Every character is fully formed, but the heart of the movie is the relationship between Kym and Rachel. Kym genuinely wants to atone for the sins she’s committed, but the only way she knows how to is to dramatically paint herself as a sinner in front of the people in the wedding party. This angers Rachel, who feels as if her sister is trying to divert the attention away from her. Little does she know that Kym feels the same way. There are tensions throughout the day, and yet there are also redemptive moments. We enjoy being at the wedding, and it means more to us because it feels real, not contrived or artificial.
Josh Brolin as President George W. Bush in “W”: Josh Brolin was nominated for Best Supporting Actor for his portrayal of Dan White in “Milk”, but his leading performance as George W. Bush in “W” is also very strong. Particularly admirable is that Brolin never exaggerates his mannerisms or makes his character seem like a caricature. As familiar as I am with President Bush, there were moments were I was so engrossed in Brolin’s performance that his portrayal seemed to me to be the real thing.
Brolin’s take on Bush is the key to “W”, which is not a true biopic, but Oliver Stone’s interpretation of Bush’s feelings towards the people around him as well as his emotional development. The flashbacks are not arbitrary, but explain aspects of Bush’s personality seen in the present-day scenes. It is telling that Brolin doesn’t take us through Bush running for President because at that point, we understand that he will win. I don’t know how accurate Brolin’s portrayal is, but it illustrated something I have often heard: Even if you disagree with him, you’d like him if you met him.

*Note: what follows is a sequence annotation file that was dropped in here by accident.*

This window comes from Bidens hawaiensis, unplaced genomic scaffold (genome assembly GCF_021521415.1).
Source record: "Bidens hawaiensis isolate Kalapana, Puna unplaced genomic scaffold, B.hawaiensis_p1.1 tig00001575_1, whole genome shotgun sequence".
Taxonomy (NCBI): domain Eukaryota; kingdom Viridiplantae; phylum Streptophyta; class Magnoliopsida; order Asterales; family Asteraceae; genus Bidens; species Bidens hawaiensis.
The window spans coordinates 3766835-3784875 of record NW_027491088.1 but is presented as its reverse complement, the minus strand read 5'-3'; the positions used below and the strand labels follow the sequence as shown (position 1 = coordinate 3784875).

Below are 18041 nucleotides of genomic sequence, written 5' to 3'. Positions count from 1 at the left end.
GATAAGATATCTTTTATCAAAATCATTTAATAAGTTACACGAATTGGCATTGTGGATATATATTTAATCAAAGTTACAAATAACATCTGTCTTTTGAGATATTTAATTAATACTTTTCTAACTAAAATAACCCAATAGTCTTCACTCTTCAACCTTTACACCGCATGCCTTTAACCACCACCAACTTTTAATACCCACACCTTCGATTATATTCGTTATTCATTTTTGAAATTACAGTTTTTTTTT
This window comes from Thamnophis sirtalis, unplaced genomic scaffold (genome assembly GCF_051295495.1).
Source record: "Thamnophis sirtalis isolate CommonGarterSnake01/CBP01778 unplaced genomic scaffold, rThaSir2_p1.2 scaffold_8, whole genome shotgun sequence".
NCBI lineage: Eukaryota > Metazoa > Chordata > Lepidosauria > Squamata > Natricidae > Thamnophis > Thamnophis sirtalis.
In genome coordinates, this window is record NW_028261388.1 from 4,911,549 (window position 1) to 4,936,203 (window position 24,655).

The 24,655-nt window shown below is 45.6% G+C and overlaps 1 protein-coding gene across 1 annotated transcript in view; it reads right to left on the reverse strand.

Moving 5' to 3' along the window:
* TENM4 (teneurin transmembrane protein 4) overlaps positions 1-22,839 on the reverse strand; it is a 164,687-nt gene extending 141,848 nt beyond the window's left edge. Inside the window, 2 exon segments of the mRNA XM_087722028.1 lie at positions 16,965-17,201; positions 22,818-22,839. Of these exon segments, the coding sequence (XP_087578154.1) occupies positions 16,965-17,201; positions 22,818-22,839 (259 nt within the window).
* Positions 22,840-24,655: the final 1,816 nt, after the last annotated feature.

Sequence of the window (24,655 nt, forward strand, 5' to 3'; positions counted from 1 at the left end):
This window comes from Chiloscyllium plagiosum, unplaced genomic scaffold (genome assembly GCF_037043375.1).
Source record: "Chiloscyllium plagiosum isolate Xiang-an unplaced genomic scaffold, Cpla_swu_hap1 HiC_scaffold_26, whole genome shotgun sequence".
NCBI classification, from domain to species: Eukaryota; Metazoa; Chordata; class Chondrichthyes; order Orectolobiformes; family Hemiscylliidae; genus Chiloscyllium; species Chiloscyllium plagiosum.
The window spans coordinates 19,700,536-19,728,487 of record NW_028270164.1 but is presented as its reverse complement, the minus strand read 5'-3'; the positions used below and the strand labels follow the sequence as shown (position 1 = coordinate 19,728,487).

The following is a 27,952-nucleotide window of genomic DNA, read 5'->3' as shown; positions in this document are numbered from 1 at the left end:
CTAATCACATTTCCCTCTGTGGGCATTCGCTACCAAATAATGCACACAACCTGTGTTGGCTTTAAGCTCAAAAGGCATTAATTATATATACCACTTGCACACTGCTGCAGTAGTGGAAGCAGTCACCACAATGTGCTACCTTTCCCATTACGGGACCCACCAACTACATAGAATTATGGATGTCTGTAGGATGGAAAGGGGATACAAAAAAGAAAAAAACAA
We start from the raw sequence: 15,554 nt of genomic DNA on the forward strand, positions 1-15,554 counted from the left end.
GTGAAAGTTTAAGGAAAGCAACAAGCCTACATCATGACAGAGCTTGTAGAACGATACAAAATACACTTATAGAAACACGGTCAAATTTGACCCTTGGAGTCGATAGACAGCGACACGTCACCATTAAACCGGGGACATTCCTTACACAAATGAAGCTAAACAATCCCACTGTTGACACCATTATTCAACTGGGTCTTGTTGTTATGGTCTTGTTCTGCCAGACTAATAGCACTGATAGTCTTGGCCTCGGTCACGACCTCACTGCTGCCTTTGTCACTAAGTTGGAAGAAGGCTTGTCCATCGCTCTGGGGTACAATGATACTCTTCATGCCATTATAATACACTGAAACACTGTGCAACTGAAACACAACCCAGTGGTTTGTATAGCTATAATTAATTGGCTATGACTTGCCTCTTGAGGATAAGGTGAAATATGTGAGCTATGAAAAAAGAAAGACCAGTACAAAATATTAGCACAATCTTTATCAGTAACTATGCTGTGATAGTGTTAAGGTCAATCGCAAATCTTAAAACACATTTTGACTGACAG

Sally Hawkins as Poppy in “Happy Go Lucky”: It takes great talent to play a merry character without the hint of faking it, but that is what Sally Hawkins does. She seems like the kind of person who was born happy, instead of the kind who chooses to be happy.
Also impressive is that she creates a plausible human being, who has personal flaws and yet always convinces us that she’s the kindest person in the room. At times, she is naive to how her silliness and bubbly jokes grate on the people around her. Yet she is also much more observant and kind to the people around her than most. In one scene, she interacts with a mentally challenged homeless man, and even though she cannot do anything for him, she treats him in a way that, perhaps for one moment, allows that man to feel as if he is being treated like a human being. Poppy doesn’t fix the problems of the people she meets, but in interacting with them, she does what she can to help them instead of moving on with her life.
“The Wrestler” by Bruce Springsteen: Sometimes a song fits a movie so perfectly that you cannot imagine the film without it. The Springsteen song that closes the film “The Wrestler” is not only a good song in its own lyrical sense, but it evokes the spirit of its main character. Listening to it again, those same conflicted feelings of admiration and sadness that I felt at the end of the film rushed back.